Do you ever get angry at a movie, what sets you off? Are there common qualities in cinema today that you dislike? Is there something you try to subvert to avoid to rebel against in your work?
I can’t think of a movie that I get angry about or that I have gotten angry about, but I’m sure there are moments when you get frustrated with a character and you question why they’re doing what they’re doing. That happens a lot when I watch horror flicks and you wonder why the characters are running into danger instead of running away from it. I think the closest thing I try to avoid when I’m working on something is having only one type of person. I try to have as much diversity as possible and that goes beyond just people color. It also means different body types or ages or language is it possible and of course sexuality.
How much do you think commerce affects your art? Or: how much do you have to compromise as a filmmaker because of financial restrictions or business?
That’s a really good question
because when you’re telling a story you want to tell the story that you’re passionate about, but you also know that if you can make it commercially successful that it will open doors to tell other stories are passionate about. One thing I learned when writing a romance was to write for the audience and sometimes that meant working on stories that I wasn’t necessarily passionate about. Now I’m focused on working on stories and a passionate about and telling the stories I want to tell and trying not to sell out whatsoever. There are compromises that I have to make to appeal to the audience more, but I don’t think that I overdo it.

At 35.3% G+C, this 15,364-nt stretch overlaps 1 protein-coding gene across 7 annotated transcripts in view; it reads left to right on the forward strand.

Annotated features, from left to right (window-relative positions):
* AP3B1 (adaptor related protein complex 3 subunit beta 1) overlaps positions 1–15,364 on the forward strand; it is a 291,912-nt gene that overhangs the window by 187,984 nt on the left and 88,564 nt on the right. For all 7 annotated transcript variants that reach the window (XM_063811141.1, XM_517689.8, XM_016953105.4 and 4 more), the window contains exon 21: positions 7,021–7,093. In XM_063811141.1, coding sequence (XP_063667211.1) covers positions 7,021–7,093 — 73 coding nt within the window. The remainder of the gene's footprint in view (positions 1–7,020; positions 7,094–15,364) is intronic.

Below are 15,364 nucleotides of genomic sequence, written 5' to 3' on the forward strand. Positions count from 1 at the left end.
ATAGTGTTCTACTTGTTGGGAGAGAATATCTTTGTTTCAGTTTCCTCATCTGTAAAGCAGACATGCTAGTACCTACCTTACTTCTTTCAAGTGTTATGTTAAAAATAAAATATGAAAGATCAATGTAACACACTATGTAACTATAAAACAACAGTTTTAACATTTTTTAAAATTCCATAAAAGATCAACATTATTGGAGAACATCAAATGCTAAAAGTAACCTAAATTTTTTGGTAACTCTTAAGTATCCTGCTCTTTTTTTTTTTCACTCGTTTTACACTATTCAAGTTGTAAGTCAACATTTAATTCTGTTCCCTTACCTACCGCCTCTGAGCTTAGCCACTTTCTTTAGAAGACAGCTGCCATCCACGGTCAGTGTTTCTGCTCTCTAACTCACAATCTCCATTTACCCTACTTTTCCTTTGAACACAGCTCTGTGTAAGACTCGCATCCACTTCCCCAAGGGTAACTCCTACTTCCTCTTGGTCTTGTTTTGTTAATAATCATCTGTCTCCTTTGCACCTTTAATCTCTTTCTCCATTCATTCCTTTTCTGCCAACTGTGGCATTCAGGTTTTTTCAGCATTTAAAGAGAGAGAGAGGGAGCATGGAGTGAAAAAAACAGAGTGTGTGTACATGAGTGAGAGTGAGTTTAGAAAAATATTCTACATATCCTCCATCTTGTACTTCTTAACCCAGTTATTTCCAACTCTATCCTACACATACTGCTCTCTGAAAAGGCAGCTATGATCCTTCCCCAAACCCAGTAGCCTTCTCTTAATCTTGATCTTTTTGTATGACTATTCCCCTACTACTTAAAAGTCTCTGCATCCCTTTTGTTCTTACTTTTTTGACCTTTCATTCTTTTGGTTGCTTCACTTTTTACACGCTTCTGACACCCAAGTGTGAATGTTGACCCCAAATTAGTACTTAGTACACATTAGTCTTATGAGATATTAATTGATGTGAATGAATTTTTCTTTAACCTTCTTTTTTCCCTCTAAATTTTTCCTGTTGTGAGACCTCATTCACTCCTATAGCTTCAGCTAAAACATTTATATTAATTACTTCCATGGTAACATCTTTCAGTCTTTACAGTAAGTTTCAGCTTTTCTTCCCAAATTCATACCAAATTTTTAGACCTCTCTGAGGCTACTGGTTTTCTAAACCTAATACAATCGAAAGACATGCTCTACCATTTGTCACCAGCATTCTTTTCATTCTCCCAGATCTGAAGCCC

What is the one mistake (in your opinion) most filmmakers make, regardless of experience?
I think there are common technical mistakes that filmmakers make such as not having great sound or making their film feel more like a home video than a film. But sometimes that is just a personal and creative choice. I think in general, storytellers have to be conscious not to bore the audience and to keep the story moving.
Why do you think there are so few women in filmmaking?
Being a man I don’t know if I’m qualified to answer this, but I can only imagine that the more women filmmakers see themselves in front of and behind the camera, the more it will inspire others what is possible. It’s the same thing that happens with people of color.
We all hear so often about the lack of original stories in the world. That we’ve all “seen it before”. How do you stay fresh in the face of an idea like that?